Iraq: Iraq is becoming two separate countries: the Sunni and Kurdish north where a full scale insurgency has driven some 400,000 refugees from Anbar province and the Shiite-dominated south which remains relatively peaceful and continues to set records for oil production. From Baghdad north we see some 30-40 suicide bombings and hundreds of casualties each month and radical Sunni forces occupying portions of major cities. The northern export pipeline is blown up frequently and the Kurds are going their own way in hopes that someday they will be able to break ties with Baghdad. Kurdistan’s new problem is the torrent of refugees from Sunni Anbar that are flooding into Kurdistan which is away from the Sunni-Shiite conflict and security remains relatively good.
 
The key question is how long these two Iraq’s can remain on their present course without the turmoil in the north spilling south so that it begins to damage oil production. This is an important question for during the next few years the only major increases in oil production on the horizon are to come from US shale oil and Iraq. Parliamentary elections are scheduled for late April, but with much of north in turmoil, these are unlikely to change the political balance in the country.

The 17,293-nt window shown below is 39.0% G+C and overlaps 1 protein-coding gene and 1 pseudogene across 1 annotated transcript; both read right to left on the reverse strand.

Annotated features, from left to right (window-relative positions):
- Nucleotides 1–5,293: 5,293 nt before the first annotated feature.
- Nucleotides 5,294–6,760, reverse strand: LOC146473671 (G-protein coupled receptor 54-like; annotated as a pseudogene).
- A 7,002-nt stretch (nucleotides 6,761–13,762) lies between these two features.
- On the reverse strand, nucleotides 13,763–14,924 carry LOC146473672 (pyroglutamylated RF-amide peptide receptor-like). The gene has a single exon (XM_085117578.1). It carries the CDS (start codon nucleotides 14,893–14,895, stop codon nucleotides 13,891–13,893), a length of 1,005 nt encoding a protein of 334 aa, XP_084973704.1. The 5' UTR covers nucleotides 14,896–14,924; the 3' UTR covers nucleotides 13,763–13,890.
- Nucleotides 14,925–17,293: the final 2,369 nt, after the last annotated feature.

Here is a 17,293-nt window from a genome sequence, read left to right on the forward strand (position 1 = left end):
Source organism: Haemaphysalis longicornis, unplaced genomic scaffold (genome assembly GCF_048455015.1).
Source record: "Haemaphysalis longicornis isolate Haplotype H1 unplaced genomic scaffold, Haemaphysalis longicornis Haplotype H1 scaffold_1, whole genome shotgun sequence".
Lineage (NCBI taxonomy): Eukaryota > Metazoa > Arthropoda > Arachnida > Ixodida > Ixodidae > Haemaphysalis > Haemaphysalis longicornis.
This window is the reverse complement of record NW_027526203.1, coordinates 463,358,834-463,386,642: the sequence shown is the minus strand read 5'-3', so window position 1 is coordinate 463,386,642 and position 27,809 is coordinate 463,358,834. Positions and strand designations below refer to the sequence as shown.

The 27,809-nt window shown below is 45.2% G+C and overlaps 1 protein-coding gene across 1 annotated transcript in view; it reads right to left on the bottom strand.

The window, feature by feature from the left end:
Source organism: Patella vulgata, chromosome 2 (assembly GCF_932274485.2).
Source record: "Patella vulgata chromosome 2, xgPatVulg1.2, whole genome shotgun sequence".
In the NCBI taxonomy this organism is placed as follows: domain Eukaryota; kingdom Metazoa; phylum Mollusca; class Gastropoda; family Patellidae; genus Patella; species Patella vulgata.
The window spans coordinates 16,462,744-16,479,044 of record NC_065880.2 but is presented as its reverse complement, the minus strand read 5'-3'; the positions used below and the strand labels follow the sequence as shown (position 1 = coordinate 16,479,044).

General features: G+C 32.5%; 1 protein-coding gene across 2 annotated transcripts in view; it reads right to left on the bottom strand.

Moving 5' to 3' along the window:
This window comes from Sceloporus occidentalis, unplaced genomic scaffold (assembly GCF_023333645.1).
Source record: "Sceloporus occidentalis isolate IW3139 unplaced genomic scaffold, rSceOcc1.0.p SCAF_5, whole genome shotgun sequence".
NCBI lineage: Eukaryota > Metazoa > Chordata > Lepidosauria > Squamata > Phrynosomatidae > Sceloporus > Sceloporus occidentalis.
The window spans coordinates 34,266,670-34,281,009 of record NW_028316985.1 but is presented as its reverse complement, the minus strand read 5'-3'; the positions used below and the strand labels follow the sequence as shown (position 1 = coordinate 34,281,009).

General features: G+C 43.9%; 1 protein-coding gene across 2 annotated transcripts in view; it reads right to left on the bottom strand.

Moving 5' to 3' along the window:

Libya: The partition of the country seems to be moving closer in the wake of the El Sider incident two weeks ago when a North Korean flagged tanker slipped into an eastern Libyan port, loaded a cargo of crude and got away in the face of some rather anemic gunfire from a hastily armed government tug boat. The Prime Minister, who never had much power anyway, was voted out of office by the congress and fled the country in the face of corruption charges.  
 
The congress in Tripoli then sent militia from Misrata that are still loyal to the Tripoli government to seize the eastern ports from the Cyrenaica rebels, but they were stopped by a combination of rebels, militia, and army units. The Libyan air force seems to be on strike due to an unpopular change in leadership. To make matter worse, the Zintan militia from the western mountains which controls the flow of oil to the western terminals is unhappy over the ouster of the Prime Minister and has mobilized. On top of this, leaders of a southern province met to consider breaking away from Tripoli.